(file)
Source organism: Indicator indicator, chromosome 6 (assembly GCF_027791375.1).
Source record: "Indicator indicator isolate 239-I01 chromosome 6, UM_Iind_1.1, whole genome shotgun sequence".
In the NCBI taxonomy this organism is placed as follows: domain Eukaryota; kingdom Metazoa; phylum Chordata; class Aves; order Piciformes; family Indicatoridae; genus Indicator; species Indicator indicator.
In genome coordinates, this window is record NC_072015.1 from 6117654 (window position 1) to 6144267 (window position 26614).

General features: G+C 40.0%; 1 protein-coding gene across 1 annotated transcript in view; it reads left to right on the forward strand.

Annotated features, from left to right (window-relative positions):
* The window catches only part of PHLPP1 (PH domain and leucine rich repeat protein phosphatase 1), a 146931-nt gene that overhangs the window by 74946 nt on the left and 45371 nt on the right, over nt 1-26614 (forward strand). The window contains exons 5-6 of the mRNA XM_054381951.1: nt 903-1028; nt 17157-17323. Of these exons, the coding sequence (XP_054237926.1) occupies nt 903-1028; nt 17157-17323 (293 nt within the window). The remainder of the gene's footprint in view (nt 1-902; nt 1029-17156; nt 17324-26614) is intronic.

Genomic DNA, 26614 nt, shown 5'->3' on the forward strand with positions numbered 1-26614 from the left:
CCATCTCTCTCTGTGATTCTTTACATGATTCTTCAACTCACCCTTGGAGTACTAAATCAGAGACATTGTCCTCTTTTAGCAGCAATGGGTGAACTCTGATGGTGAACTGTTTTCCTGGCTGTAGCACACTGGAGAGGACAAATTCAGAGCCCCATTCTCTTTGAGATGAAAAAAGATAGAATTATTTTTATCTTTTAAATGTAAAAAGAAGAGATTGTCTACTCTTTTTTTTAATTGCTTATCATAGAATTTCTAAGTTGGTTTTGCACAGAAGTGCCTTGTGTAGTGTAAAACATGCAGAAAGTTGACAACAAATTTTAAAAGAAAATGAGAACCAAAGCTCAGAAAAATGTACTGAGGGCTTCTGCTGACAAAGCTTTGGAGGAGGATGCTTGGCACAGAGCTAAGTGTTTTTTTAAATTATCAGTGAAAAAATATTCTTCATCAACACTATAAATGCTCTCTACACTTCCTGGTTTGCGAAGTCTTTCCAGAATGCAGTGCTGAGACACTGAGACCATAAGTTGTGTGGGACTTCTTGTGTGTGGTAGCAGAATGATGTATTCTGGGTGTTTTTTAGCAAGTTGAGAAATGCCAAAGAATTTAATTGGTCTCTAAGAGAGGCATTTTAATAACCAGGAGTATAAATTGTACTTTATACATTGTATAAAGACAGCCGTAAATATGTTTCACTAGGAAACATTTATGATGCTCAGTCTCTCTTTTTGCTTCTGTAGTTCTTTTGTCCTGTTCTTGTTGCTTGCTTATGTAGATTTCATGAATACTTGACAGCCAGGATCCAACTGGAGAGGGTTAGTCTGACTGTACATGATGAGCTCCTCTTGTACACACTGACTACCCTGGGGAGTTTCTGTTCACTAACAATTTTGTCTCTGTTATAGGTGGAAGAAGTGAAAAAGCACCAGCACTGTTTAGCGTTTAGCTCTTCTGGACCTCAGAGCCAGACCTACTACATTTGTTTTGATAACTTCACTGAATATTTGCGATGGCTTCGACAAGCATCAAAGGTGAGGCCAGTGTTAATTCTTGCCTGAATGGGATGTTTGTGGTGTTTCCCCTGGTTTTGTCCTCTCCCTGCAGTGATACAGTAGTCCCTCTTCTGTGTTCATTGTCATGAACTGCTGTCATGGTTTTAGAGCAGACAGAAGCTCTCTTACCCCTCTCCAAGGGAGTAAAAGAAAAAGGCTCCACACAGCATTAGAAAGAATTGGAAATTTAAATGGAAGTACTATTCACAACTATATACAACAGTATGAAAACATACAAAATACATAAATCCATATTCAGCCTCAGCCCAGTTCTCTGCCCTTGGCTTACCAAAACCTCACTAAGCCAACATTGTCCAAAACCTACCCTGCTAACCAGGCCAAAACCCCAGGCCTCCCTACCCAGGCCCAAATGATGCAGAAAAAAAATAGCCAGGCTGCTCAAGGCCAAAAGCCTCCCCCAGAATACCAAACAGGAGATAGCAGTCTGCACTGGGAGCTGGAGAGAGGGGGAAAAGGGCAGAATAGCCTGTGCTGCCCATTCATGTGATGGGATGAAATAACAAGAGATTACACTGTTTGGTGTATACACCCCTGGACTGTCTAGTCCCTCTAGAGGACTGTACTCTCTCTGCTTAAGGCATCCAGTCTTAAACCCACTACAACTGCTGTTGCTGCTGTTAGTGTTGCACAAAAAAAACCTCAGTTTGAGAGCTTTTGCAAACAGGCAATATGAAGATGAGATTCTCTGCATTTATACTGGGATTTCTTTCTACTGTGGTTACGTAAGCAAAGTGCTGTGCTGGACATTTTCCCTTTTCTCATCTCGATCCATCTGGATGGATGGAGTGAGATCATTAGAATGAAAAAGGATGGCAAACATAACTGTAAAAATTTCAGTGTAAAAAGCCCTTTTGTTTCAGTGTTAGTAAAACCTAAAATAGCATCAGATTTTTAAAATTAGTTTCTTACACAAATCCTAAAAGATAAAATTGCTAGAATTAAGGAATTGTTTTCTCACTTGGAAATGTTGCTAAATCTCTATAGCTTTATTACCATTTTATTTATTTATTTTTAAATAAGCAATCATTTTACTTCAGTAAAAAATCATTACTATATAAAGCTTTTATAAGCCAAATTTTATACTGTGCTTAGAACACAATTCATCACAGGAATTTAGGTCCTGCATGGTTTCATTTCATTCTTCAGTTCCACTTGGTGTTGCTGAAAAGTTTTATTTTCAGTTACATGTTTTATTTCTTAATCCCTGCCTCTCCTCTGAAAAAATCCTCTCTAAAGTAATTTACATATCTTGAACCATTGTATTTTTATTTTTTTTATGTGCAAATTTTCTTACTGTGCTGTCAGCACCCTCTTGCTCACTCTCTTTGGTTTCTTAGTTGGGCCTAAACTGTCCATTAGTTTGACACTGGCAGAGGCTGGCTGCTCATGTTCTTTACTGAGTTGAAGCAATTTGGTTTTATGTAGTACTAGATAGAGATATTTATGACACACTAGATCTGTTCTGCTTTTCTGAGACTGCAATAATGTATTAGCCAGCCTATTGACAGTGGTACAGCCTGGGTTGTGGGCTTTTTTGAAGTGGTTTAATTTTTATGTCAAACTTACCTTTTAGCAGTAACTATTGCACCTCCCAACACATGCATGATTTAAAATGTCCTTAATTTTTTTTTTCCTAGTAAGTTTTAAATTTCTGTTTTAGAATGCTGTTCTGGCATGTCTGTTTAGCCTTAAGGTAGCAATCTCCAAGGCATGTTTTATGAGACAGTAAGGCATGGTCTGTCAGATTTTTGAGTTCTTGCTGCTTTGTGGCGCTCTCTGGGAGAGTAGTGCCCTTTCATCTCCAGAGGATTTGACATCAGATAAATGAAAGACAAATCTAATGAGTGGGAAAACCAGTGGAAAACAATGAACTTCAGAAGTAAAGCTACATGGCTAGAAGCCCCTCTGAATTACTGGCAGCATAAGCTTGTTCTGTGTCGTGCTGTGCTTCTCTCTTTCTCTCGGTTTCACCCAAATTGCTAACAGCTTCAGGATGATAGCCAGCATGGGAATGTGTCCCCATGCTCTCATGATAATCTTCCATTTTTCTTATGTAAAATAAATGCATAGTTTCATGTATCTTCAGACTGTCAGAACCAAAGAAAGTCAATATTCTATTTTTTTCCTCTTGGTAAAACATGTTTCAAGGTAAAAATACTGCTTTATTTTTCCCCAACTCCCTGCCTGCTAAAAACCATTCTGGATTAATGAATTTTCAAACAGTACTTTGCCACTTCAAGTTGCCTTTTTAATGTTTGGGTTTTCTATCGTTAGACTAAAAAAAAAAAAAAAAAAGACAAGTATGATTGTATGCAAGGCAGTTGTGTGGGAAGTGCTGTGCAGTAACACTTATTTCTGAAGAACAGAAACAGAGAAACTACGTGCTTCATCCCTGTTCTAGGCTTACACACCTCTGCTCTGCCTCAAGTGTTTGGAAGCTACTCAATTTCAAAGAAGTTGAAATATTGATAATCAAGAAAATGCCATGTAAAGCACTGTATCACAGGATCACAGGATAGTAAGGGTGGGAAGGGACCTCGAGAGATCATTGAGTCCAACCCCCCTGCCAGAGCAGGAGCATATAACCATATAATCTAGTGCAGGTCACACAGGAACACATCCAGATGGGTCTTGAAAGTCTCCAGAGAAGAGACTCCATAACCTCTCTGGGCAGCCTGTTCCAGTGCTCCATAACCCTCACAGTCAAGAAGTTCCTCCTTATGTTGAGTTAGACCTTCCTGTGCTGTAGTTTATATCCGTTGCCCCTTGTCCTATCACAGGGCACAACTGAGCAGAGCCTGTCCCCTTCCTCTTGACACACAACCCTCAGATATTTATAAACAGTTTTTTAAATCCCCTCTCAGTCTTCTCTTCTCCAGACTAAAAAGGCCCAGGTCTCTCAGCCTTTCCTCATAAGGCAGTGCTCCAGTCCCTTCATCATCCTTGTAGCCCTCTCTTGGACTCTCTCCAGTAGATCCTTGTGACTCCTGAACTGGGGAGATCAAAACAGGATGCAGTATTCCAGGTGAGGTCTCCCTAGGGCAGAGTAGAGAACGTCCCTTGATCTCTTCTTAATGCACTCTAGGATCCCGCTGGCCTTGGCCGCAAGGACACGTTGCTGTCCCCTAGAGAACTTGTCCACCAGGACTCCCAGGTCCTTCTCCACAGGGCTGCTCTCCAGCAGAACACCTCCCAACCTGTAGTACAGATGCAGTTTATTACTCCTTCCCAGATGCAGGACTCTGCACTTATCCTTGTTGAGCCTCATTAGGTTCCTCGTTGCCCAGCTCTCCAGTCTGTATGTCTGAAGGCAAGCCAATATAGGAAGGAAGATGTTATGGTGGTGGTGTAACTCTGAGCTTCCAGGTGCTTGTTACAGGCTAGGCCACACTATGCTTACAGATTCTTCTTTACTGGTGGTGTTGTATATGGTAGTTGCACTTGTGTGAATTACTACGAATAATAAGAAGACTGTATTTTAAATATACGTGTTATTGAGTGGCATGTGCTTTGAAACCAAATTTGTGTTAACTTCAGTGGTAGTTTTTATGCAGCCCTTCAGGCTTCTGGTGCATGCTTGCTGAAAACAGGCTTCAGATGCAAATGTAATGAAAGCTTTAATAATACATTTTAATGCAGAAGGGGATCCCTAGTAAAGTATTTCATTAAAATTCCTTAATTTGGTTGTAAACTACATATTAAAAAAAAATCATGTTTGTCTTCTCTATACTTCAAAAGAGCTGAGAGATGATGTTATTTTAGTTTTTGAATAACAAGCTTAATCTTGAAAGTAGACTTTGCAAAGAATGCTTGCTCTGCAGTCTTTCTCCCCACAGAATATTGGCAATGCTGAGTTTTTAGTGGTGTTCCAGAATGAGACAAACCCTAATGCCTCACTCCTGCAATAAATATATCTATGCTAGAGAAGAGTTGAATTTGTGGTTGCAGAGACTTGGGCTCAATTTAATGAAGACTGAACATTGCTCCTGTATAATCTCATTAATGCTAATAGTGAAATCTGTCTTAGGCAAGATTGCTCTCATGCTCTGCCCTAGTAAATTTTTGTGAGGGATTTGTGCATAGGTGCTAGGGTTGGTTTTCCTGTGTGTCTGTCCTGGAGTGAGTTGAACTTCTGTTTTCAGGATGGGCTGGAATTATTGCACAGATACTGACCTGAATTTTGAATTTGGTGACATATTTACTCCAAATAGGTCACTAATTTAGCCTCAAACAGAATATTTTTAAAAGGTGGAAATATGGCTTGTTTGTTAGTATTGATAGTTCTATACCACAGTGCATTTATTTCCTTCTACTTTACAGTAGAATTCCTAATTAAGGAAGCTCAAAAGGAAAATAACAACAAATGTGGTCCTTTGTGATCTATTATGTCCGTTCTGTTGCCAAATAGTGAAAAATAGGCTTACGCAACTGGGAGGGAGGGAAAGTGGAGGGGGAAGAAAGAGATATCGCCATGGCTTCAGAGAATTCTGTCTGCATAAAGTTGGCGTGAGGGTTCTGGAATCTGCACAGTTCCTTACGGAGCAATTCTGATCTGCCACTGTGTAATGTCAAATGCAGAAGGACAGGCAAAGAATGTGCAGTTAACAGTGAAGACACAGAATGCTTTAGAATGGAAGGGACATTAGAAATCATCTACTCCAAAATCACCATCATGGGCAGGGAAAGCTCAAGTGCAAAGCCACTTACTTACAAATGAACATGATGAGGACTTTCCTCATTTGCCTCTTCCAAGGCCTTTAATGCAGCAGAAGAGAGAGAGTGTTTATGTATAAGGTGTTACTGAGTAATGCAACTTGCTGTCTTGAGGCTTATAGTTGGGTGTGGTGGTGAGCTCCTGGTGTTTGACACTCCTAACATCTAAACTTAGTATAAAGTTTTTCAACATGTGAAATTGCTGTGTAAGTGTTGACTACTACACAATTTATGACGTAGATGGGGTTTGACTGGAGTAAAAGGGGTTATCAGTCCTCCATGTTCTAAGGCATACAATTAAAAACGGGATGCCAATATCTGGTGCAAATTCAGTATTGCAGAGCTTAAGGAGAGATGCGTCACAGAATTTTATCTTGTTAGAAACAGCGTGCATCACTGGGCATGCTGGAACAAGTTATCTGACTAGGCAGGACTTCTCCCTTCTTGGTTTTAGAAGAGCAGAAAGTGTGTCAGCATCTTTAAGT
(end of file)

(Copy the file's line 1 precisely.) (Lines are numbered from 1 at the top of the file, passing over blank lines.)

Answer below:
Source organism: Indicator indicator, chromosome 6 (assembly GCF_027791375.1).